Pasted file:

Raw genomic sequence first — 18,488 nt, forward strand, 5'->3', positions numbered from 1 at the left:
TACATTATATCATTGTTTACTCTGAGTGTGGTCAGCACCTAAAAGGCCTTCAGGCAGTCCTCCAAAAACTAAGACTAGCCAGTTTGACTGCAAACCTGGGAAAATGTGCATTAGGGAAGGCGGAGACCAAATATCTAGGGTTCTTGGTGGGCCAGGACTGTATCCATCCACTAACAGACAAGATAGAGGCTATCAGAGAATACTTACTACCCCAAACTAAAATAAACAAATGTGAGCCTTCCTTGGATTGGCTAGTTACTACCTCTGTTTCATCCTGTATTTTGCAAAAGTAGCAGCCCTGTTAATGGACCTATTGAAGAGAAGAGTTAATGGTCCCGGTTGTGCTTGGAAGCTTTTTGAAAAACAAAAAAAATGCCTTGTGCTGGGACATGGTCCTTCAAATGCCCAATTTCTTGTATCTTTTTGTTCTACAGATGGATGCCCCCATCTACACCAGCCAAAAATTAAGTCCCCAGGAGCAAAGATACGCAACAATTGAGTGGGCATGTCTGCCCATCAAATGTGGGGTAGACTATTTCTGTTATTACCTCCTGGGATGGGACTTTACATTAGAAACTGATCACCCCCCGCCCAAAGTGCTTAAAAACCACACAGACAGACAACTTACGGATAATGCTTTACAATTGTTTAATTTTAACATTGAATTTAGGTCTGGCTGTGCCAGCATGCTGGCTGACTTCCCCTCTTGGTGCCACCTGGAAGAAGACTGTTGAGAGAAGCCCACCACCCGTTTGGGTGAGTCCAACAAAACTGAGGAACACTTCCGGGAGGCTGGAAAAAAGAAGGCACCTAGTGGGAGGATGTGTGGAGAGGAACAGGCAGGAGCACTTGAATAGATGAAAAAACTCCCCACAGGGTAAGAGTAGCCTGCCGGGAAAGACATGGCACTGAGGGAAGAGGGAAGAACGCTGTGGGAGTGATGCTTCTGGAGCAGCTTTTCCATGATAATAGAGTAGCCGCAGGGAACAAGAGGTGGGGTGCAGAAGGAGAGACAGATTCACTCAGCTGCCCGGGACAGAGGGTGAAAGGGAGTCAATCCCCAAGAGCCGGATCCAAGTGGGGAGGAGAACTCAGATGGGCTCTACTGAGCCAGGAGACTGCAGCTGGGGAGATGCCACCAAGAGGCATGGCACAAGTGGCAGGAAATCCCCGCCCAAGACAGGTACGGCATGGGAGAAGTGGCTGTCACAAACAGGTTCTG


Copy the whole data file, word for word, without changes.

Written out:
Raw genomic sequence first — 18,488 nt, forward strand, 5'->3', positions numbered from 1 at the left:
TACATTATATCATTGTTTACTCTGAGTGTGGTCAGCACCTAAAAGGCCTTCAGGCAGTCCTCCAAAAACTAAGACTAGCCAGTTTGACTGCAAACCTGGGAAAATGTGCATTAGGGAAGGCGGAGACCAAATATCTAGGGTTCTTGGTGGGCCAGGACTGTATCCATCCACTAACAGACAAGATAGAGGCTATCAGAGAATACTTACTACCCCAAACTAAAATAAACAAATGTGAGCCTTCCTTGGATTGGCTAGTTACTACCTCTGTTTCATCCTGTATTTTGCAAAAGTAGCAGCCCTGTTAATGGACCTATTGAAGAGAAGAGTTAATGGTCCCGGTTGTGCTTGGAAGCTTTTTGAAAAACAAAAAAAATGCCTTGTGCTGGGACATGGTCCTTCAAATGCCCAATTTCTTGTATCTTTTTGTTCTACAGATGGATGCCCCCATCTACACCAGCCAAAAATTAAGTCCCCAGGAGCAAAGATACGCAACAATTGAGTGGGCATGTCTGCCCATCAAATGTGGGGTAGACTATTTCTGTTATTACCTCCTGGGATGGGACTTTACATTAGAAACTGATCACCCCCCGCCCAAAGTGCTTAAAAACCACACAGACAGACAACTTACGGATAATGCTTTACAATTGTTTAATTTTAACATTGAATTTAGGTCTGGCTGTGCCAGCATGCTGGCTGACTTCCCCTCTTGGTGCCACCTGGAAGAAGACTGTTGAGAGAAGCCCACCACCCGTTTGGGTGAGTCCAACAAAACTGAGGAACACTTCCGGGAGGCTGGAAAAAAGAAGGCACCTAGTGGGAGGATGTGTGGAGAGGAACAGGCAGGAGCACTTGAATAGATGAAAAAACTCCCCACAGGGTAAGAGTAGCCTGCCGGGAAAGACATGGCACTGAGGGAAGAGGGAAGAACGCTGTGGGAGTGATGCTTCTGGAGCAGCTTTTCCATGATAATAGAGTAGCCGCAGGGAACAAGAGGTGGGGTGCAGAAGGAGAGACAGATTCACTCAGCTGCCCGGGACAGAGGGTGAAAGGGAGTCAATCCCCAAGAGCCGGATCCAAGTGGGGAGGAGAACTCAGATGGGCTCTACTGAGCCAGGAGACTGCAGCTGGGGAGATGCCACCAAGAGGCATGGCACAAGTGGCAGGAAATCCCCGCCCAAGACAGGTACGGCATGGGAGAAGTGGCTGTCACAAACAGGTTCTG